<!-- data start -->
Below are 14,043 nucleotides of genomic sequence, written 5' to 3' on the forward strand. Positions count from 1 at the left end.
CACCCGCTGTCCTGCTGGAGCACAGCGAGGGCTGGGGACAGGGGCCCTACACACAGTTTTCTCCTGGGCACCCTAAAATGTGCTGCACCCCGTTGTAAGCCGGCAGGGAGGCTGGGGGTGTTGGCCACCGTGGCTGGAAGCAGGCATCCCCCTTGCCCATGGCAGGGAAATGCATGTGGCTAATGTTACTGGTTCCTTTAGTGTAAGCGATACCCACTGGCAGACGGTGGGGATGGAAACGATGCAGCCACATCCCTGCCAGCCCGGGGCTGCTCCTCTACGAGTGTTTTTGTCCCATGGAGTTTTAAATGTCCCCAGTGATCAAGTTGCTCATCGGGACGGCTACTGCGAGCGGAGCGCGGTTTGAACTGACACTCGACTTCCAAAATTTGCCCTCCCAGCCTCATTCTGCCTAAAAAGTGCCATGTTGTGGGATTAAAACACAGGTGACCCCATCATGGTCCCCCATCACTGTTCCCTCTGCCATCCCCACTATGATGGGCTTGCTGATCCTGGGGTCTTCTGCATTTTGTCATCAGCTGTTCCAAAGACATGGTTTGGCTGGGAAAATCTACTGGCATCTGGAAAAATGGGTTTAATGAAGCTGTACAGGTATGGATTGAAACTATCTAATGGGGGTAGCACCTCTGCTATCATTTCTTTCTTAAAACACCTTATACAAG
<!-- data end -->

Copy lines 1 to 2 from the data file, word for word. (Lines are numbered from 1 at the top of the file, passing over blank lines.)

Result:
Below are 14,043 nucleotides of genomic sequence, written 5' to 3' on the forward strand. Positions count from 1 at the left end.
CACCCGCTGTCCTGCTGGAGCACAGCGAGGGCTGGGGACAGGGGCCCTACACACAGTTTTCTCCTGGGCACCCTAAAATGTGCTGCACCCCGTTGTAAGCCGGCAGGGAGGCTGGGGGTGTTGGCCACCGTGGCTGGAAGCAGGCATCCCCCTTGCCCATGGCAGGGAAATGCATGTGGCTAATGTTACTGGTTCCTTTAGTGTAAGCGATACCCACTGGCAGACGGTGGGGATGGAAACGATGCAGCCACATCCCTGCCAGCCCGGGGCTGCTCCTCTACGAGTGTTTTTGTCCCATGGAGTTTTAAATGTCCCCAGTGATCAAGTTGCTCATCGGGACGGCTACTGCGAGCGGAGCGCGGTTTGAACTGACACTCGACTTCCAAAATTTGCCCTCCCAGCCTCATTCTGCCTAAAAAGTGCCATGTTGTGGGATTAAAACACAGGTGACCCCATCATGGTCCCCCATCACTGTTCCCTCTGCCATCCCCACTATGATGGGCTTGCTGATCCTGGGGTCTTCTGCATTTTGTCATCAGCTGTTCCAAAGACATGGTTTGGCTGGGAAAATCTACTGGCATCTGGAAAAATGGGTTTAATGAAGCTGTACAGGTATGGATTGAAACTATCTAATGGGGGTAGCACCTCTGCTATCATTTCTTTCTTAAAACACCTTATACAAG